Nonnie’s Nuggets

Encouragement for grandson turns into book for Dora author

By RICK WATSON, Daily Mountain Eagle
Posted 6/9/18

DORA — The seeds of Pam Thomas Campbell’s new book were an accident — not in releasing the book, but writing it.

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Nonnie’s Nuggets

Encouragement for grandson turns into book for Dora author


DORA — The seeds of Pam Thomas Campbell’s new book were an accident — not in releasing the book, but writing it.

Campbell posted on her Facebook timeline but she thought only her grandson Hunter Andrews would see them. She was wrong. She’d been online for a few years, but she had never learned the ins and outs of Facebook.

Her mistake turned into a thread on her timeline that touched a lot of people. This thread turned into “Nonnie’s Nuggets.”

Hunter is the son of Campbell’s daughter Ashley and her husband, Brett Andrew.  The young man got into some trouble back in 2016. Hunter began hanging out with older kids and got involved with drugs. As a result, he wound up in Camp Mitnick in a six-week boot camp.

Camp Mitnick boot camp specializes in helping young men learn how to help deal with the many problems facing young people today.

“After six weeks, he was doing great, and he came home,” said Campbell.

During the weeks the youth spent at Camp Mitnick, Campbell started writing daily updates on Facebook and Tagging Hunter. 

“I started writing daily devotions and notes of encouragement to Hunter. I thought he was the only one seeing the notes,” she remembered.

As it turns out, she was posting the notes publicly on her timeline, which meant that any of her Facebook friends could read what she wrote. 

She called her girls and asked, “Why is everybody commenting on my notes to Hunter? I thought only he would see them.”

But the notes intended for her grandson resonated with people in her circle of friends. 

Sometimes the notes were Bible verses, and sometimes she told stories to her grandson.

It wasn’t until people started commenting on her notes to her grandson that she realized they weren’t private notes at all.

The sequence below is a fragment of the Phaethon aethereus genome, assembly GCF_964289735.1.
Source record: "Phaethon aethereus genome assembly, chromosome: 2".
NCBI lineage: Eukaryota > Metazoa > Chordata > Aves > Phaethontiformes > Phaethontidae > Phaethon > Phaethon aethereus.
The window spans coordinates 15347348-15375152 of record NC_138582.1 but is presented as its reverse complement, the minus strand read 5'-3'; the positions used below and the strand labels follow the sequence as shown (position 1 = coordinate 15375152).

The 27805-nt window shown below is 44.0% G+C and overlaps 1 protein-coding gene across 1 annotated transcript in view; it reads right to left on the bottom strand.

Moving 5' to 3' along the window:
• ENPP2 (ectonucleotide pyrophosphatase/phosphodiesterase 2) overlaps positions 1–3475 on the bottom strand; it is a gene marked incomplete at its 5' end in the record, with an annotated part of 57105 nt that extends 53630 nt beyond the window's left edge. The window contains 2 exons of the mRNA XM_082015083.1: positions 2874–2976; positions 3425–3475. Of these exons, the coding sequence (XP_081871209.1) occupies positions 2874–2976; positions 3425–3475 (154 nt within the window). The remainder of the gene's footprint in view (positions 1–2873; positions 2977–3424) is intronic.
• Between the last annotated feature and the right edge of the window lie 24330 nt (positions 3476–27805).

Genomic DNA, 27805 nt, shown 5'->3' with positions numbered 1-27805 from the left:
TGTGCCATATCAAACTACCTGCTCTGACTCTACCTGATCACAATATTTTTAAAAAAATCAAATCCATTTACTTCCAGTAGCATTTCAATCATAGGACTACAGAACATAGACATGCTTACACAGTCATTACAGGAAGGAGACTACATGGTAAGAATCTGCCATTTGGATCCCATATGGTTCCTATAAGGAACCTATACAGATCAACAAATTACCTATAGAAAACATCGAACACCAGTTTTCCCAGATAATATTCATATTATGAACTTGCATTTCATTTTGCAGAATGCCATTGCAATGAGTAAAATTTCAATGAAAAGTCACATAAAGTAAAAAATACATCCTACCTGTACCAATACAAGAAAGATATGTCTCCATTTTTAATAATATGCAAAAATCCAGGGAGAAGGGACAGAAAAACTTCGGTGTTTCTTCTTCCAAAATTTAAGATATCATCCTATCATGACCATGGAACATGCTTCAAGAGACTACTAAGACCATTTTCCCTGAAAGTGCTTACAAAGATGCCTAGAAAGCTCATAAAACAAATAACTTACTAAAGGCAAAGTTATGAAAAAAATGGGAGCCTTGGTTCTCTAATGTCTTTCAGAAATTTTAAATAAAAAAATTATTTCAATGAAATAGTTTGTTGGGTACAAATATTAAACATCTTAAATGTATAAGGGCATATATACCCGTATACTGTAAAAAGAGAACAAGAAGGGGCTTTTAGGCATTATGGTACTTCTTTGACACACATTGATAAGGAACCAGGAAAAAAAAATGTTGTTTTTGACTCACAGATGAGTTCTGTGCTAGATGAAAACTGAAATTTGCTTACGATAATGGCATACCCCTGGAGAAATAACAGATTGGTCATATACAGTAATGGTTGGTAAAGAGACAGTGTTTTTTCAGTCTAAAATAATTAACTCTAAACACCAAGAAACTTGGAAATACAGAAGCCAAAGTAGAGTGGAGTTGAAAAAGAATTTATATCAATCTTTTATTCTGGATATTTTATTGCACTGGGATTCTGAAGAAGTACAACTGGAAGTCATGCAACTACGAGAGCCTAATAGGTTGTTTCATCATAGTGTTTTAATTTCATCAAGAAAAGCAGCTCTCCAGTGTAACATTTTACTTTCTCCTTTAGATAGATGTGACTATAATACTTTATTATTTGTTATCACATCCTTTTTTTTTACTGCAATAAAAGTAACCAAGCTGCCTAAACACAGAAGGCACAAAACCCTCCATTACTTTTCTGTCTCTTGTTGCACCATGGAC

“Every family is going through something. It might not be drugs, but they face some kind of challenge,” Campbell said.  “And if they aren’t going through something now, they will.”

One of the stories she told her grandson was about a time when he younger. One rainy day, she and Hunter were coming home from a basketball game. Hunter had not played much that day and was feeling down. He turned to her and said, “I don’t even know why I’m here,” Campbell said. 

Those words broke her heart. A few miles down the road, a woman was standing in the middle of the road waving her arms trying to flag them down.

Another woman was trapped in a car that had overturned in a ditch. The ditch was filling with rainwater. Hunter and two other men ran down and held the car on its side to keep the trapped woman from drowning until help could arrive.

Hunter received his answer to his “Why am I here” question. Campbell reminded him of that story in one of her updates. 

These Facebook posts to her grandson helped her during her time of struggle.

“Writing these Facebook updates to him, she was able to say things she couldn’t say to his face. Sometimes he didn’t want to listen, and times he couldn’t listen to me,” she said.

Campbell soon realized her stories were important. Her Facebook friends were writing to her and saying that each day when they wake up, they look to see what words of encouragement she’d written to Hunter. “I can’t wait to read what you wrote,” said one friend. 

She kept getting requests for paper copies of her Facebook posts. “I found myself making a lot of copies for people,” she said. 

One friend encouraged her to put all the devotions into a book. Suddenly, that felt like the thing to do.

Since it had all started on Facebook, she reached out to her friends and had a contest to suggest titles for the book. Kent Glover suggested that she call the book “Nonnie’s Nuggets.” The title fits because Hunter called his grandmother Nonnie.

In February 2018, her friend  Suzanne Light began helping her get the book to print by editing it and formatting it for publication.

She was a little concerned at first that Hunter might not like the idea of a book about him. As it turns out, he was fine with the idea. “He was tickled about the book,” she said. 

“I’ve always been open about Hunter’s struggle with drugs. I never tried to hide anything,” Campbell said.  “If you knew me, you knew what our family was going through. Right now, Hunter is doing well, and we pray that it stays that way.”

The book went on sale the first of May and sales so far have exceeded her expectations. She hasn’t advertised or promoted the book, which has only been advertised by  word of mouth.

She’s almost sold out of her first printing. “I’ll have to reorder soon,” Campbell said.

The first time someone asked Campbell to autograph her book, it surprised her. “I never consider myself a writer,” she said. She was flattered that someone wanted her to sign the book.

She’s exploring ways to promote the work to get the word out. Every family struggles with something. Ms. Campbell hopes her book with be comforting to other’s who are going through a similar situation. She hopes her message matters.

Currently, the books are on sale in Jasper at Sam Glover Drug store and the Walker Baptist Medical Center pharmacy.

Campbell grew up in Sumiton. Her grandfather owned Harper’s Supermarket for 43 years. She now lives in Dora with her husband, Mike. She works part-time at Ken Glover Drug Store at the Sumiton and Jasper locations.